As is the usual case with cars-turned-electric, the Niro EV won’t change all that much from the hybrid model it is based on. It will, however, take on a few changes and, despite all of the camo and padding, we can already make out a pretty decent idea of what we can expect. First off, the main shell of the car will go on unchanged from the basic hybrid model, as well most of the body panels, including the front fenders, front hood, and rear hatch – aside from different badges, of course. What will change outside, however, is the front fascia and maybe even the rear fascia to a very small extent. As best we can tell, the fog lights will be moved to the sides and sit directly below the headlamps, which is completely different compared to the hybrid. The design seems to be borrowed from the concept car.
Those corner vents on the hybrid are also left aside for a different look that will include triangular units that are much smaller and feature horizontal louvers. That’s yet another feature seen on the concept car. I suspect the air dam will also be smaller as there is little need for cooling outside of the battery packs and a little airflow for the electric motor. The real question is whether or not Kia will do something different with the grille. Since this is an EV, there’s no need for a radiator, and the grille is, therefore, rendered redundant. So we could see a body-colored panel like on the concept car. The "Motion Graphic" lighting system could also be used here, so the Niro EV might be able to display certain messages on the grille.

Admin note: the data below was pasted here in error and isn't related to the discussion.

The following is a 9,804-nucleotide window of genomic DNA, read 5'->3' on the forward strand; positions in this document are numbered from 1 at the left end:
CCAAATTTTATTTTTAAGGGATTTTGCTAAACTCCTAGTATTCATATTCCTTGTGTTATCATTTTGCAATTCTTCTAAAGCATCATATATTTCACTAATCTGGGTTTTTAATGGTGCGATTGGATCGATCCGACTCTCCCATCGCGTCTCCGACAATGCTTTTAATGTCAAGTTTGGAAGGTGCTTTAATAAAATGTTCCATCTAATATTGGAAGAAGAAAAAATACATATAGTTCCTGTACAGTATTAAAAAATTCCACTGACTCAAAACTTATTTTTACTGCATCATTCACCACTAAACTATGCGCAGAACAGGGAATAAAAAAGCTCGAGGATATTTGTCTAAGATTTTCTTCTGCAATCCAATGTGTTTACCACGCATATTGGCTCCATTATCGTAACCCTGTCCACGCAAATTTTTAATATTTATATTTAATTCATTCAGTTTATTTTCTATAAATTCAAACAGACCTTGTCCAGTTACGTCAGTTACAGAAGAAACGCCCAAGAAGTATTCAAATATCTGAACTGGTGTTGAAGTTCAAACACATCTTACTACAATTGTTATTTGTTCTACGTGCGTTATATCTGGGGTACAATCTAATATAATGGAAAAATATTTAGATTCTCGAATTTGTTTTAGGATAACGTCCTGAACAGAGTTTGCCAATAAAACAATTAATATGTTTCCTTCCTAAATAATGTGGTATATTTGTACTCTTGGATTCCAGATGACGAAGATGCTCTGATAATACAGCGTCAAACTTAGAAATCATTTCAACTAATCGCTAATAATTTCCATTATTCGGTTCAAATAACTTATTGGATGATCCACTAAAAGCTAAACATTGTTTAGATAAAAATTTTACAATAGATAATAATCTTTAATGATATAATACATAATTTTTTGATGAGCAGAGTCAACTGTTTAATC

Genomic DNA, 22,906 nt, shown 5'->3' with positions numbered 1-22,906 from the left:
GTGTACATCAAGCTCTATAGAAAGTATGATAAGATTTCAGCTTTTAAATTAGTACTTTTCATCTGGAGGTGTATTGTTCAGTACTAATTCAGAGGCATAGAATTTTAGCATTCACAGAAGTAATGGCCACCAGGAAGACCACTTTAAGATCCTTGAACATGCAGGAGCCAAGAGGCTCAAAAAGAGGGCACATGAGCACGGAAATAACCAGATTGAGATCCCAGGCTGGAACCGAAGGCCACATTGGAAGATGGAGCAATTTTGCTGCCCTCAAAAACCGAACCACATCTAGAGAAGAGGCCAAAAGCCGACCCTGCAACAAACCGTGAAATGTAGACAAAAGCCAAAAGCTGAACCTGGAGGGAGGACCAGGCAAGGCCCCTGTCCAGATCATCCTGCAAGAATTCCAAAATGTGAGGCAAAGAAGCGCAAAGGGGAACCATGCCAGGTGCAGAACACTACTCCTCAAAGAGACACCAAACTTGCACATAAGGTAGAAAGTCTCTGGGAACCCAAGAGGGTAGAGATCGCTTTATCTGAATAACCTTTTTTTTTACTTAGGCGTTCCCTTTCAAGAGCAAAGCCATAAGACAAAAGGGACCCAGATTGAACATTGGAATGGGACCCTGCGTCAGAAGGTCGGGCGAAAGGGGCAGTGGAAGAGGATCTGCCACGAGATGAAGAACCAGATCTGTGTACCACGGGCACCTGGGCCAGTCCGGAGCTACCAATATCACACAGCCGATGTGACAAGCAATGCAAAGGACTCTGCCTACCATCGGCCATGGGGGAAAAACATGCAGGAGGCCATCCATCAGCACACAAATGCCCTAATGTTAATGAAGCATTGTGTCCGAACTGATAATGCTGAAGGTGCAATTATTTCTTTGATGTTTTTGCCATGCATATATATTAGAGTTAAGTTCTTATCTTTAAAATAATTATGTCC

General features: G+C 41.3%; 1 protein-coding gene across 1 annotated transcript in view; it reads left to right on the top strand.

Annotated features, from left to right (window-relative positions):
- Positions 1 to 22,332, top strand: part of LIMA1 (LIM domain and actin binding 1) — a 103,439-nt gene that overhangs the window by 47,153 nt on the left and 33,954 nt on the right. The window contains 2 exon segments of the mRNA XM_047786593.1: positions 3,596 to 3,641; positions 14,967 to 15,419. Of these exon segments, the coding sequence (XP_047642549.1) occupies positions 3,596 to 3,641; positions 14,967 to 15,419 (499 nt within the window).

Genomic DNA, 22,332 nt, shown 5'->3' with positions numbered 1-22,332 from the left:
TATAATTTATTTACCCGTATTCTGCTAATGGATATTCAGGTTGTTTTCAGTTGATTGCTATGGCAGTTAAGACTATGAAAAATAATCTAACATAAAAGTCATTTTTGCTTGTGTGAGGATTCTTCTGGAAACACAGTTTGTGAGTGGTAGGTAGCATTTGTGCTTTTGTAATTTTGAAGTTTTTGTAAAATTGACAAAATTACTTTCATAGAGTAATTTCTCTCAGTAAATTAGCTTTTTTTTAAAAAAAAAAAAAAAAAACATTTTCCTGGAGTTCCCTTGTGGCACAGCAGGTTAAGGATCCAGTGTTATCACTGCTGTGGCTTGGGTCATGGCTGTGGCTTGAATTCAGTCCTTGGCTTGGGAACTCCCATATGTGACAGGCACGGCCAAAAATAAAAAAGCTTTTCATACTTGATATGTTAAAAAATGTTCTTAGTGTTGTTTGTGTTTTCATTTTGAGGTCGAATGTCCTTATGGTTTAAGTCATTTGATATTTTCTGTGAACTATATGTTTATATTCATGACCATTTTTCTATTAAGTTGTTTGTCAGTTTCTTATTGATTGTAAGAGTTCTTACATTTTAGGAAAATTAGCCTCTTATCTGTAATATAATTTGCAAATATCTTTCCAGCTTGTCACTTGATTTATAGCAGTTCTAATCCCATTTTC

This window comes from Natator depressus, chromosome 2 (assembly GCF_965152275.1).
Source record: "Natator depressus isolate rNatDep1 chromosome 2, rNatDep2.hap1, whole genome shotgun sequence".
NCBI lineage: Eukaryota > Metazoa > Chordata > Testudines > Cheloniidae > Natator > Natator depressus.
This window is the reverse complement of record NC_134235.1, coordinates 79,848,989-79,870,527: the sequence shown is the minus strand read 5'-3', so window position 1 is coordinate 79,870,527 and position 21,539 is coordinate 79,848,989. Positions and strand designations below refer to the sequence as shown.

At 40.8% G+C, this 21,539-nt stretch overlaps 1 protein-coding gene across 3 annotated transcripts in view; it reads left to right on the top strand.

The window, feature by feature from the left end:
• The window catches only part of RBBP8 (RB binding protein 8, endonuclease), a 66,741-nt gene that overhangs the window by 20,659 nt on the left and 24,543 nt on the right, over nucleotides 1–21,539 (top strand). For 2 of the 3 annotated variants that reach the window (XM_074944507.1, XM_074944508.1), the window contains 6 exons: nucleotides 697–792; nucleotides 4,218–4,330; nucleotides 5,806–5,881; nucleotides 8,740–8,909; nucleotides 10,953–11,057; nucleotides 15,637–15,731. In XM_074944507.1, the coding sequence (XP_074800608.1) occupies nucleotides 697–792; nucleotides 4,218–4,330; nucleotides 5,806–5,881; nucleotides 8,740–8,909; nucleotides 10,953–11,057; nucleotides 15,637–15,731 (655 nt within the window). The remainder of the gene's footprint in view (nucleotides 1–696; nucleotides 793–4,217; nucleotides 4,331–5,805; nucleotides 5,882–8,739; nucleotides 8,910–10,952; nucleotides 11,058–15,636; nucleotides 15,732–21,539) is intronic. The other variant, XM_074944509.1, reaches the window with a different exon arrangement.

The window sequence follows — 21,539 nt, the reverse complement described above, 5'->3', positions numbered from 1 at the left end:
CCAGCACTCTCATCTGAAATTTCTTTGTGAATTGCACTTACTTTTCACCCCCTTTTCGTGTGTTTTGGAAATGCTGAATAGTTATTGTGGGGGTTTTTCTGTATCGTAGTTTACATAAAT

The side profile and roof will remain untouched in comparison to the standard hybrid model, as will the rear hatch and taillights
The side profile and roof will remain untouched in comparison to the standard hybrid model, as will the rear hatch. I think that the taillights will carry over too, despite the concept using sexier, slender units. I mean, it would be nice to get them, but it’s not really an option due to production costs and the automaker’s desire to keep the entire Niro line recognizable.
As I mentioned earlier, the rear fascia may change just a little bit, but for the most part, it will remain the same, evidenced by the stout body lines that we can see on the corners below the taillights. What we can point out is that there are some horizontal louvers in the lower corners of the rear fascia that aren’t present on the hybrid model, and this is where the minor differences lie. With so much camo and padding, there’s no telling what is really going on here, but it can’t be too different, as the same license plate recess in the center of the lower fascia is in place as it should be. Being an EV, this Niro won’t have an exhaust pipe, so look for a cleaner lower bumper design.
Again, not a lot to separate the EV from the hybrid, but there’s enough to make it known to those who have a keen eye for spotting the little things. Are there any other little differences I missed? If you see anything, let me know in the comments at the bottom of the article. If not, let’s talk a little about the interior.
- Interior will be nearly identical
- Will get an all-digital instrument cluster
- Infotainment display may be revised